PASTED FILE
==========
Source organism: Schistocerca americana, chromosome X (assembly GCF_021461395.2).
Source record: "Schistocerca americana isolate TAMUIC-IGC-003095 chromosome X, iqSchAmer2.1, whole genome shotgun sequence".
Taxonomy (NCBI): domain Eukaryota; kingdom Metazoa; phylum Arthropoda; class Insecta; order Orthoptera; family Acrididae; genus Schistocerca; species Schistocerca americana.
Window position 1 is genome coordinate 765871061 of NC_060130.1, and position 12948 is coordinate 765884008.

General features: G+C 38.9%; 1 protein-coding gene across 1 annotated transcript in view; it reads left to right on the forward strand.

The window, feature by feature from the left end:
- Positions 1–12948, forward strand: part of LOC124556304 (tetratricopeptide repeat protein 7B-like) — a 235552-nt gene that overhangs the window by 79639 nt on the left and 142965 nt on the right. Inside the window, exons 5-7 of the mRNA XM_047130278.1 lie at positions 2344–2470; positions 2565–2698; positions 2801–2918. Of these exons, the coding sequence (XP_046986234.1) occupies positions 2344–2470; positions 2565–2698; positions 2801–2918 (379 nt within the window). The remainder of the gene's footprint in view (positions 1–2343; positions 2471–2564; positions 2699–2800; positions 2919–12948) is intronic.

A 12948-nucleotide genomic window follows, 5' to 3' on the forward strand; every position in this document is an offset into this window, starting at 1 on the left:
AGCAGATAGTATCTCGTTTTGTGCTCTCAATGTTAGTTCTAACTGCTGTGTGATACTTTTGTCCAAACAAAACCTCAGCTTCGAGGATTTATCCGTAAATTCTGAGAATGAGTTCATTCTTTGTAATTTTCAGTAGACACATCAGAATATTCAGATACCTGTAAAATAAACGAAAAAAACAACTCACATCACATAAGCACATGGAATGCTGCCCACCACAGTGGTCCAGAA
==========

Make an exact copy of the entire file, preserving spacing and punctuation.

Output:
Source organism: Schistocerca americana, chromosome X (assembly GCF_021461395.2).
Source record: "Schistocerca americana isolate TAMUIC-IGC-003095 chromosome X, iqSchAmer2.1, whole genome shotgun sequence".
Taxonomy (NCBI): domain Eukaryota; kingdom Metazoa; phylum Arthropoda; class Insecta; order Orthoptera; family Acrididae; genus Schistocerca; species Schistocerca americana.
Window position 1 is genome coordinate 765871061 of NC_060130.1, and position 12948 is coordinate 765884008.

General features: G+C 38.9%; 1 protein-coding gene across 1 annotated transcript in view; it reads left to right on the forward strand.

The window, feature by feature from the left end:
- Positions 1–12948, forward strand: part of LOC124556304 (tetratricopeptide repeat protein 7B-like) — a 235552-nt gene that overhangs the window by 79639 nt on the left and 142965 nt on the right. Inside the window, exons 5-7 of the mRNA XM_047130278.1 lie at positions 2344–2470; positions 2565–2698; positions 2801–2918. Of these exons, the coding sequence (XP_046986234.1) occupies positions 2344–2470; positions 2565–2698; positions 2801–2918 (379 nt within the window). The remainder of the gene's footprint in view (positions 1–2343; positions 2471–2564; positions 2699–2800; positions 2919–12948) is intronic.

A 12948-nucleotide genomic window follows, 5' to 3' on the forward strand; every position in this document is an offset into this window, starting at 1 on the left:
AGCAGATAGTATCTCGTTTTGTGCTCTCAATGTTAGTTCTAACTGCTGTGTGATACTTTTGTCCAAACAAAACCTCAGCTTCGAGGATTTATCCGTAAATTCTGAGAATGAGTTCATTCTTTGTAATTTTCAGTAGACACATCAGAATATTCAGATACCTGTAAAATAAACGAAAAAAACAACTCACATCACATAAGCACATGGAATGCTGCCCACCACAGTGGTCCAGAA